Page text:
This post explains how to disable Arbitration when using MySQL Cluster. It gives a case where this could be useful.
First, a piece of advice: you do not want to run MySQL Cluster with arbitration disabled. But if you must, e.g. because of an oversight in your implementation, you can.
Arbitration is very important in MySQL Cluster. It makes sure you don’t end up with a Split Brain situation: 2 halves working independently, continuing changing data, making it impossible for them to work together later on.
However, Arbitration comes with a price: you need an extra machine. “Sure, what’s the big deal?”. It’s not that easy when you lack the money, or more problematic, when you lack the real-estate in your rack.
Everyone running MySQL Cluster should know that you should not run the ndb_mgmd on the same machines on which the data node processes, ndbd or ndbmtd, are running. The Management Nodes need to be on a separate machine so it can act as an Arbitrator.
Here’s an example why: If you have two hosts A and B and both are running a management and data node process. Host A’s ndb_mgmd is currently the Arbitrator. Now unplug host A *BANG*: one data node and the arbitrator down. The other data node on Host B notices this, and tries to figure out if it can continue. So it checks if it can reach the Arbitrator: but it’s gone as well! So, the data node on host B goes faithfully down. This all happens in a few seconds, there is no time to elect a new Arbitrator. “Cluster’s dead, Jim”.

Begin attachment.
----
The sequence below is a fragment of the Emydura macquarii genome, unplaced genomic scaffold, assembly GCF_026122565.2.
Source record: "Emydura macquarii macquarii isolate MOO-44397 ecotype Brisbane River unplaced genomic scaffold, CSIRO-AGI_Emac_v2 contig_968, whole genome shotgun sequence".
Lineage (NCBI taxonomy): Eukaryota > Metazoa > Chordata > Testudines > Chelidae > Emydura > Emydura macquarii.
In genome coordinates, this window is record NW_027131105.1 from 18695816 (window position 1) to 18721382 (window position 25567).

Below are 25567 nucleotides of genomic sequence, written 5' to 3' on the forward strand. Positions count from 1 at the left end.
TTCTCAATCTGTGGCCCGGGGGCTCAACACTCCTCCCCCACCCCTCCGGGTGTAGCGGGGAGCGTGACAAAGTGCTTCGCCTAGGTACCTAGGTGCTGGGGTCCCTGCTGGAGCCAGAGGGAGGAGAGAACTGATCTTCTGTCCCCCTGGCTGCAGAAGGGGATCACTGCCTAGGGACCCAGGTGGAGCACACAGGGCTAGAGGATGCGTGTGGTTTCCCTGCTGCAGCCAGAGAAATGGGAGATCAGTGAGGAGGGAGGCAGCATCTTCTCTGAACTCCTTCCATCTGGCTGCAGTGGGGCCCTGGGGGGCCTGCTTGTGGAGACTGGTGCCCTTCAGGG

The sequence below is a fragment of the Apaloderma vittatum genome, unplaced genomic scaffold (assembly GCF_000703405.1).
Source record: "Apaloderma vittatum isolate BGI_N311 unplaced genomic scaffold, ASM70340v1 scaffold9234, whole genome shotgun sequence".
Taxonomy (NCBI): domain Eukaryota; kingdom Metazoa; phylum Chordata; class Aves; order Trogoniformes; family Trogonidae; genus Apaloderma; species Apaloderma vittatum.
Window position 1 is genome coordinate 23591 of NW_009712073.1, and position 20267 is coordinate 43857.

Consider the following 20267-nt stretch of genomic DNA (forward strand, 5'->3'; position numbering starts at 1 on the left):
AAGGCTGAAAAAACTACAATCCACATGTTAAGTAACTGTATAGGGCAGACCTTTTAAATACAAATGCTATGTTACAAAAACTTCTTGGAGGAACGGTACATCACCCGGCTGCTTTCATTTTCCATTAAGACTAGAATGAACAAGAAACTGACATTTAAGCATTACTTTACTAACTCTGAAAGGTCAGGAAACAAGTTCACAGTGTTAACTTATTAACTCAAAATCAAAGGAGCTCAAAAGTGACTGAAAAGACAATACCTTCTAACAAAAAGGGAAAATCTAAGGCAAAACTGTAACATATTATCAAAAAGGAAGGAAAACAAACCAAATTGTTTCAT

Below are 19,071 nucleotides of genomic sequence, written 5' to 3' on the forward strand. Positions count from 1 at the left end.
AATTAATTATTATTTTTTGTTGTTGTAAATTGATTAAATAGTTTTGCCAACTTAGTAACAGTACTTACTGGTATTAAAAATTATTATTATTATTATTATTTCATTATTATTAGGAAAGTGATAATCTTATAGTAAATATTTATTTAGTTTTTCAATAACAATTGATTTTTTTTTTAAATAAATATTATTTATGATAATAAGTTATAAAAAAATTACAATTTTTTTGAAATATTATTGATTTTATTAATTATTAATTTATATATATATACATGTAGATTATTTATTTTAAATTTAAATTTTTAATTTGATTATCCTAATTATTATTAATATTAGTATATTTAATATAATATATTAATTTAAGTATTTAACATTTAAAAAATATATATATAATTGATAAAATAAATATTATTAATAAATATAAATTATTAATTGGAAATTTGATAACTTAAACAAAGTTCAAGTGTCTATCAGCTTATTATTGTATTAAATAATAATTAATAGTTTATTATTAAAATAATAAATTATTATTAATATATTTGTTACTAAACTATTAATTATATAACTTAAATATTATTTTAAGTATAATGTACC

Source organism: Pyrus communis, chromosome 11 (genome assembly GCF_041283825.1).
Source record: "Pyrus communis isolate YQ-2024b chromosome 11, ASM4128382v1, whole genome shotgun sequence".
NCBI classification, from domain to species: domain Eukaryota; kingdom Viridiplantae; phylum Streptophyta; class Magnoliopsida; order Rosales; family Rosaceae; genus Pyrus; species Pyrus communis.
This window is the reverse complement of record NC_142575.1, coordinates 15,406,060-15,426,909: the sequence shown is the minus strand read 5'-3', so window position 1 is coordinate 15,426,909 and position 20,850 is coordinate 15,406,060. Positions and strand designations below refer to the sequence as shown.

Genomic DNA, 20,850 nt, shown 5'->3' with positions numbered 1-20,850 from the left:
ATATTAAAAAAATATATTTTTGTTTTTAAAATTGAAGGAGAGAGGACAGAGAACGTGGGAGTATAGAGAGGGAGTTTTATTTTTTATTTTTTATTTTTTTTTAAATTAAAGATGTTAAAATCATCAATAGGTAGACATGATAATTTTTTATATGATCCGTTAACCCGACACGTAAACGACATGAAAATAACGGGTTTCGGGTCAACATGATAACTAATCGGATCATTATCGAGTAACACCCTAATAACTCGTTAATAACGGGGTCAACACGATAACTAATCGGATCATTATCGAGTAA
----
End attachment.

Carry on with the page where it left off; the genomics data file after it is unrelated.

What if you can’t get a 3rd machine? There’s an option for that.. Data nodes can be configured with setting the Arbitration-option to WaitExternal. This means you will have to develop your own arbitration application or script. How cool is that? Well, it might be cool, but it’s a pain in the butt.
Arbitration = WaitExternal
ArbitrationTimeout = 3
What happens with our 2 host setup with above changes: When Host A, which has the Arbitrator, goes down, the data node on Host B will wait for 3 seconds, i.e. ArbitrationTimeout. It will block all incoming transactions, refusing changes. An application, the External Arbitrator, running on Host B (actually on all hosts running MySQL Cluster proceses) has 3 seconds to figure out whether Host B can continue running it’s ndbd process(es), or not. In this case, it should find out that Host A is down and that Host B should continue keeping the data available.
“Ah, easy! Problem solved!”, you might joyfully exclaim. No, it isn’t. It’s more complicated than that. What happens when Host A doesn’t go down, but both hosts can’t see each other due to a network issue between them? Both External Arbitrators would figure out that they need to continue: you end up again with a split brain. So you still need someway to handle that.
At this point, I would like to say: “Goodluck!”. Every situation is going to be different. Everyone will have his own External Arbitrator requirements or ways to check if a host or blade chassis is up or not. It’s a great option, and it puts you more in control of your MySQL Cluster, but it adds a lot of complexity.
So, my advice: revise and correct your MySQL Cluster setup when you think you need to disable Arbitration.